Quantification  

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Train wreck at Montparnasse (October 22, 1895) by Studio Lévy and Sons.
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Train wreck at Montparnasse (October 22, 1895) by Studio Lévy and Sons.

Quantification has several distinct senses. In mathematics and empirical science, it is the act of counting and measuring that maps human sense observations and experiences into members of some set of numbers. Quantification in this sense is fundamental to the scientific method.

In logic, quantification is the binding of a variable ranging over a domain of discourse. The variable thereby becomes bound by an operator called a quantifier. Academic discussion of quantification refers more often to this meaning of the term than the preceding one.

In grammar, a quantifier is a type of determiner, such as all or many, that indicates quantity. These items have been argued to correspond to logical quantifiers at the semantic level.

Hard versus soft science

The ease of quantification is one of the features used to distinguish hard and soft sciences from each other. Hard sciences are often considered to be more scientific, rigorous, or accurate. In some social sciences such as sociology, specific accurate data are difficult to obtain, either because laboratory conditions are not present or because the issues involved are conceptual but not directly quantifiable.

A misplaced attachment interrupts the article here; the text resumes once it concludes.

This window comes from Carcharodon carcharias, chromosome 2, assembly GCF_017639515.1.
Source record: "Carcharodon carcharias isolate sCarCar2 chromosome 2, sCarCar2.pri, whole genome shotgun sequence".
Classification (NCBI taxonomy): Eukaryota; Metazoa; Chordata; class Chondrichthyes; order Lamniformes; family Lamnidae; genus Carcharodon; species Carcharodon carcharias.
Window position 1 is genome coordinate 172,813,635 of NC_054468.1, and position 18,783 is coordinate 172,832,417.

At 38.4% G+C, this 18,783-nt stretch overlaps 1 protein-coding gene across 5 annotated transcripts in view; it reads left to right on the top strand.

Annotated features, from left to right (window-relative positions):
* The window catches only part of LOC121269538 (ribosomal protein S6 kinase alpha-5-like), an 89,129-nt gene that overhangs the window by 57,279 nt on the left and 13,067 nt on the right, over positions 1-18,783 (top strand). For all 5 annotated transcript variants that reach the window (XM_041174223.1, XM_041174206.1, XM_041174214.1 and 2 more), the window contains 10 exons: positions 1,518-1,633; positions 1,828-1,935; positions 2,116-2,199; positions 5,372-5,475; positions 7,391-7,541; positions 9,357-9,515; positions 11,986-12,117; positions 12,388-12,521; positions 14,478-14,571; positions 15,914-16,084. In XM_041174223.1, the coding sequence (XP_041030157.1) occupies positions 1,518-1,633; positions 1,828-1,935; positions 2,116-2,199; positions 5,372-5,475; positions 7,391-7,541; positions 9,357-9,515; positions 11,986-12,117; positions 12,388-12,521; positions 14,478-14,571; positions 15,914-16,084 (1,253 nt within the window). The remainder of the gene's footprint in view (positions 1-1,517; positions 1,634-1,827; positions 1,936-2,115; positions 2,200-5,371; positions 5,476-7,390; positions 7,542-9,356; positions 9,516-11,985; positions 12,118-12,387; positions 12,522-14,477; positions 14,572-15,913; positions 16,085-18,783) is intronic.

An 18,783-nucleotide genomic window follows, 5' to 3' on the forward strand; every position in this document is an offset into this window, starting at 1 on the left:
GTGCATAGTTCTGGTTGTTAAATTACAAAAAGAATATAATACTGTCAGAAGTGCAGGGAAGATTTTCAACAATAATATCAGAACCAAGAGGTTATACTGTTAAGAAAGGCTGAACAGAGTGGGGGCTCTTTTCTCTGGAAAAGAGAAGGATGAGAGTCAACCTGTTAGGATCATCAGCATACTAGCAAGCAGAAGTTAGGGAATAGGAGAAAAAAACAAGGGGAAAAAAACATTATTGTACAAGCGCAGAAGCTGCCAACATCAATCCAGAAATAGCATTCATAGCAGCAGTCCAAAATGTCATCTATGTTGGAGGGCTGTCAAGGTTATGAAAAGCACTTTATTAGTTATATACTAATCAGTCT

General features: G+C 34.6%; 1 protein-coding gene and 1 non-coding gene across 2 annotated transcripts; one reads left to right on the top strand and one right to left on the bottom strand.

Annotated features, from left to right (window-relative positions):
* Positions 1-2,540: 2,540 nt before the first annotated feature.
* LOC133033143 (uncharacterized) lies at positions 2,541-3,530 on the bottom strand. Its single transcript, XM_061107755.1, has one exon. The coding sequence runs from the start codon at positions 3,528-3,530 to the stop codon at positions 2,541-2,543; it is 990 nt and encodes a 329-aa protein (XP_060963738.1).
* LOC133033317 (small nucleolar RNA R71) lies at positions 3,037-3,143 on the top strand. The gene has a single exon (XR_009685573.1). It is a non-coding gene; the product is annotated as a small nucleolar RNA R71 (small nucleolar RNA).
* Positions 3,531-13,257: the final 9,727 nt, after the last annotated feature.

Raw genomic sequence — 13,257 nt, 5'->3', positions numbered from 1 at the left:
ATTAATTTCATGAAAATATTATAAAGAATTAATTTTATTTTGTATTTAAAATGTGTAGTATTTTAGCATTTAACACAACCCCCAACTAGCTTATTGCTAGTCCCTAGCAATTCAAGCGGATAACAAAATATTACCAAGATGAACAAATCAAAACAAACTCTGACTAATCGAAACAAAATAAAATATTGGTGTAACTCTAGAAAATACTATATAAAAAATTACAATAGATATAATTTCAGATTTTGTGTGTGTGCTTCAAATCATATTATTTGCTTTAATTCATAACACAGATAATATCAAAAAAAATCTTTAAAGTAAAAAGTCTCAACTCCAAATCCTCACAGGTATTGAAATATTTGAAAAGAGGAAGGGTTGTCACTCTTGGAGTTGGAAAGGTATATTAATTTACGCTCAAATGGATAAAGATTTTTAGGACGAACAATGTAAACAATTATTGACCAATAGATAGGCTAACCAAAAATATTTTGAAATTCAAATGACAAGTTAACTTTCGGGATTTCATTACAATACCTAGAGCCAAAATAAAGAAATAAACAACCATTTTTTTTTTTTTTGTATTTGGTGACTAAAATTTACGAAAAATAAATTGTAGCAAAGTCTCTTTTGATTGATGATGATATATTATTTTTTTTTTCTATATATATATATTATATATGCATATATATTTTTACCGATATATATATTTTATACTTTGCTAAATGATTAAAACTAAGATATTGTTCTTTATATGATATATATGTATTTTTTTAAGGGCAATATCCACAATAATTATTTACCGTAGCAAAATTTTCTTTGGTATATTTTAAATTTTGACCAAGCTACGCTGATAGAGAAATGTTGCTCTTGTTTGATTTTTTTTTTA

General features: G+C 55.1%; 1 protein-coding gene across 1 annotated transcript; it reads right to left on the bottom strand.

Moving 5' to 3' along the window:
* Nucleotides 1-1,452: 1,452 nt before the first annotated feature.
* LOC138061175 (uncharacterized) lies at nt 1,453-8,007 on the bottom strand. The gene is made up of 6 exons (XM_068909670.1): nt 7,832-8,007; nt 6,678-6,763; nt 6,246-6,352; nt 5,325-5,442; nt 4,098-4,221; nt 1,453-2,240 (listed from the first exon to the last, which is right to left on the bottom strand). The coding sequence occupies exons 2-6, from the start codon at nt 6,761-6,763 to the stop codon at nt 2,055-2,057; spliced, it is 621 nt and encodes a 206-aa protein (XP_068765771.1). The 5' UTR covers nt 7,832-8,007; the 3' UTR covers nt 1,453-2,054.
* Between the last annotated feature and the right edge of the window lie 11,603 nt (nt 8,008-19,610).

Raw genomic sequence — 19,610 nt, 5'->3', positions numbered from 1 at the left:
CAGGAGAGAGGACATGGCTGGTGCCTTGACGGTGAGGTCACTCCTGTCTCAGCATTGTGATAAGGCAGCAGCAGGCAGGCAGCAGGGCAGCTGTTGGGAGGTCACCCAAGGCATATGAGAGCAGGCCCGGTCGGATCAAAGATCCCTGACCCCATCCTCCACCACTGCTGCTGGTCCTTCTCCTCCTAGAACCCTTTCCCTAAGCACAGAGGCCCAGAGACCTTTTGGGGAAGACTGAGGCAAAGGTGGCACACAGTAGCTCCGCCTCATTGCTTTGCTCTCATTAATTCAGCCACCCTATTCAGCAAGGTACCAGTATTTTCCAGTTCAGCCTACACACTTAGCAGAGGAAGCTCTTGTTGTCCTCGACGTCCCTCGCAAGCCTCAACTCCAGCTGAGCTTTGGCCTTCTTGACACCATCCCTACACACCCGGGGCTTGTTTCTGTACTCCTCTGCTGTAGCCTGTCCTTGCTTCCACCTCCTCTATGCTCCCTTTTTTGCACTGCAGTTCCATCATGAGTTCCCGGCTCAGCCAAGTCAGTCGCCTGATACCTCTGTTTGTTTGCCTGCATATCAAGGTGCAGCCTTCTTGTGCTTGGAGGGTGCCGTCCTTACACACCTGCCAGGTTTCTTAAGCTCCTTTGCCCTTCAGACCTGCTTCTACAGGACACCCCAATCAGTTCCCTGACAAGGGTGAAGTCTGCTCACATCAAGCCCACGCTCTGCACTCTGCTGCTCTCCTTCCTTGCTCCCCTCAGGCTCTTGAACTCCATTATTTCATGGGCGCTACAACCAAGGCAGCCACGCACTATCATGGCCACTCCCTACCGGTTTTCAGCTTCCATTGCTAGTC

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Unless indicated otherwise, the text in this article is either based on Wikipedia article "Quantification" or another language Wikipedia page thereof used under the terms of the GNU Free Documentation License; or on original research by Jahsonic and friends. See Art and Popular Culture's copyright notice.

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